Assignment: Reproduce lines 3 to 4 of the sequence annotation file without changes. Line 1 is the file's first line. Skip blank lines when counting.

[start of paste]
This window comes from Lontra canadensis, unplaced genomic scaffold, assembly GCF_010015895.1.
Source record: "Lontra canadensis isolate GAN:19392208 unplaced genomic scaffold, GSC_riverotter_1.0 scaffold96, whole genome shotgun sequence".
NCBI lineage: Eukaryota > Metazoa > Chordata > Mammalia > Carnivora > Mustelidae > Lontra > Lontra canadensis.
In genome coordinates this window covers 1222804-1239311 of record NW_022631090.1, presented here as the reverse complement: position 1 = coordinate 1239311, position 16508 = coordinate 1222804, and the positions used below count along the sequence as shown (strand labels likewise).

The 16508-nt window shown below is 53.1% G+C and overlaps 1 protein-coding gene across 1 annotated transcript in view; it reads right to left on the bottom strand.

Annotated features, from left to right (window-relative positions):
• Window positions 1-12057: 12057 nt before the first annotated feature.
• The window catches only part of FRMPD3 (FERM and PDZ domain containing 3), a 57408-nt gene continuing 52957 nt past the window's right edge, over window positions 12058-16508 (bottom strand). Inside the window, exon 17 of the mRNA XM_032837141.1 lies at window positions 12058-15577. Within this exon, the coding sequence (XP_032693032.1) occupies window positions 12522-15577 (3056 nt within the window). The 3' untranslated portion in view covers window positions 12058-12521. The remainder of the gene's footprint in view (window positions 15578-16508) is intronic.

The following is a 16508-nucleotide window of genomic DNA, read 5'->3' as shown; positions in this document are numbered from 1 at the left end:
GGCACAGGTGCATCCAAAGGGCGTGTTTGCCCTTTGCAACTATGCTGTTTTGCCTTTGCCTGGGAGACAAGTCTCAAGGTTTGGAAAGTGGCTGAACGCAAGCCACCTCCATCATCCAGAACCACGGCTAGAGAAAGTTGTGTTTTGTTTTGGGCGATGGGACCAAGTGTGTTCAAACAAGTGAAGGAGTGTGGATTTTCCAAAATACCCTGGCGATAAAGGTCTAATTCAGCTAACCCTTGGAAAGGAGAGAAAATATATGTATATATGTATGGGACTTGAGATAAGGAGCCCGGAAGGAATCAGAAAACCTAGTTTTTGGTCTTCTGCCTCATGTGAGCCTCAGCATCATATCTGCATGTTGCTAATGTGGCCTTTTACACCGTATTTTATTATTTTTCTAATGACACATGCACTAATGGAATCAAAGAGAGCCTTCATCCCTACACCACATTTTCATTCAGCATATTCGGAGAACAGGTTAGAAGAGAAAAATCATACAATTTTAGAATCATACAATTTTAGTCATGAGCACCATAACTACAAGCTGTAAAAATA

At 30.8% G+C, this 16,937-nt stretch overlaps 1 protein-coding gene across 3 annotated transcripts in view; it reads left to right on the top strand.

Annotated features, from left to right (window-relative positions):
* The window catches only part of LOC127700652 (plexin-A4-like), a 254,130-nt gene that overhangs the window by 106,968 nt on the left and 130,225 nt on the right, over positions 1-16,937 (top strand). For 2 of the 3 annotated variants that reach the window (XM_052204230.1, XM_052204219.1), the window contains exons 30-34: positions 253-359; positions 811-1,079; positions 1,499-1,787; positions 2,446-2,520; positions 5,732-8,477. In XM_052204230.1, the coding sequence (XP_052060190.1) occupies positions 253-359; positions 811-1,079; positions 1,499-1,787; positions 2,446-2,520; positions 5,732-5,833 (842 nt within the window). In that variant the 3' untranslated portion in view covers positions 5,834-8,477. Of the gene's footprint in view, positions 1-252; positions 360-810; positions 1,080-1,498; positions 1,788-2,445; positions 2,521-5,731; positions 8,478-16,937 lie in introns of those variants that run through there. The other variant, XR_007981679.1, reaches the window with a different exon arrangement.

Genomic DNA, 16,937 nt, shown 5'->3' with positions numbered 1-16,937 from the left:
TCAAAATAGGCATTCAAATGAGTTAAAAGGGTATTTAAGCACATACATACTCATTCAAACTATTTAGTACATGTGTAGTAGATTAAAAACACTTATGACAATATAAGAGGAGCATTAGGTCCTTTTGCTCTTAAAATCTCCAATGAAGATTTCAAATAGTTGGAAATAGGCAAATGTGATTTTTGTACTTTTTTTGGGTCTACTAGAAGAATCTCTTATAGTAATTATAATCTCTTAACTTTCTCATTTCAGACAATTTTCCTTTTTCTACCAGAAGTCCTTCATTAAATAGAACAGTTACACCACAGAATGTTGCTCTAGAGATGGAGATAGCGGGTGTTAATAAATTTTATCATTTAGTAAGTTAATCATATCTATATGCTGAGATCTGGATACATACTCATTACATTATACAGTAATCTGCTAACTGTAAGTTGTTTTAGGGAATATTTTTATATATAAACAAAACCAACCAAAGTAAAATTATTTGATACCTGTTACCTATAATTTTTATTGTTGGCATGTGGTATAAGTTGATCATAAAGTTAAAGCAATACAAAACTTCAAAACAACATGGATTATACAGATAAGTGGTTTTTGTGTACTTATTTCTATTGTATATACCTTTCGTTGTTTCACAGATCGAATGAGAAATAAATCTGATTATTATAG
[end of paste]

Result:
NCBI lineage: Eukaryota > Metazoa > Chordata > Mammalia > Carnivora > Mustelidae > Lontra > Lontra canadensis.
In genome coordinates this window covers 1222804-1239311 of record NW_022631090.1, presented here as the reverse complement: position 1 = coordinate 1239311, position 16508 = coordinate 1222804, and the positions used below count along the sequence as shown (strand labels likewise).